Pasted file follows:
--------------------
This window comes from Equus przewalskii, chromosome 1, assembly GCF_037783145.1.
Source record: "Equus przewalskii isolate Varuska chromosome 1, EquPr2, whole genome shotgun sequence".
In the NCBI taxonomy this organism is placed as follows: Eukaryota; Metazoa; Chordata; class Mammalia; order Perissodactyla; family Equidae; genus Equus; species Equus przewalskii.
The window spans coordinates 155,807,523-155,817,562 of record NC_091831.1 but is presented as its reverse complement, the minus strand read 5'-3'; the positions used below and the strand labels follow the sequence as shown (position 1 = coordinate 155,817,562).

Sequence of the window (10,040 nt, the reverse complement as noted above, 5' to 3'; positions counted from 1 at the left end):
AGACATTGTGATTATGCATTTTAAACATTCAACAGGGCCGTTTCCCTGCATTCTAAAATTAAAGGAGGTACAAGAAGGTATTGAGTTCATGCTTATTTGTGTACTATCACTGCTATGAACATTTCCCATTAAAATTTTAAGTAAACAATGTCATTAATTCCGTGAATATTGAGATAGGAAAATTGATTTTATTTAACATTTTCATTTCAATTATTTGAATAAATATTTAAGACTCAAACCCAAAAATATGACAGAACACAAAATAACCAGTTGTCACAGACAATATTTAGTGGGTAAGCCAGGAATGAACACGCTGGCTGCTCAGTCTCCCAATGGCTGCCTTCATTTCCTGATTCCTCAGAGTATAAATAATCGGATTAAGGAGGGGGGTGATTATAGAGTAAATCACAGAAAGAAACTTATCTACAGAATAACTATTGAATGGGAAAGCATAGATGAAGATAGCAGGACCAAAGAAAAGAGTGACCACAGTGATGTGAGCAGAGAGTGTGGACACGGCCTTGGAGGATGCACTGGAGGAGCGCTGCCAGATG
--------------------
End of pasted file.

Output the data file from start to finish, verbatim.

This window comes from Equus przewalskii, chromosome 1, assembly GCF_037783145.1.
Source record: "Equus przewalskii isolate Varuska chromosome 1, EquPr2, whole genome shotgun sequence".
In the NCBI taxonomy this organism is placed as follows: Eukaryota; Metazoa; Chordata; class Mammalia; order Perissodactyla; family Equidae; genus Equus; species Equus przewalskii.
The window spans coordinates 155,807,523-155,817,562 of record NC_091831.1 but is presented as its reverse complement, the minus strand read 5'-3'; the positions used below and the strand labels follow the sequence as shown (position 1 = coordinate 155,817,562).

Sequence of the window (10,040 nt, the reverse complement as noted above, 5' to 3'; positions counted from 1 at the left end):
AGACATTGTGATTATGCATTTTAAACATTCAACAGGGCCGTTTCCCTGCATTCTAAAATTAAAGGAGGTACAAGAAGGTATTGAGTTCATGCTTATTTGTGTACTATCACTGCTATGAACATTTCCCATTAAAATTTTAAGTAAACAATGTCATTAATTCCGTGAATATTGAGATAGGAAAATTGATTTTATTTAACATTTTCATTTCAATTATTTGAATAAATATTTAAGACTCAAACCCAAAAATATGACAGAACACAAAATAACCAGTTGTCACAGACAATATTTAGTGGGTAAGCCAGGAATGAACACGCTGGCTGCTCAGTCTCCCAATGGCTGCCTTCATTTCCTGATTCCTCAGAGTATAAATAATCGGATTAAGGAGGGGGGTGATTATAGAGTAAATCACAGAAAGAAACTTATCTACAGAATAACTATTGAATGGGAAAGCATAGATGAAGATAGCAGGACCAAAGAAAAGAGTGACCACAGTGATGTGAGCAGAGAGTGTGGACACGGCCTTGGAGGATGCACTGGAGGAGCGCTGCCAGATG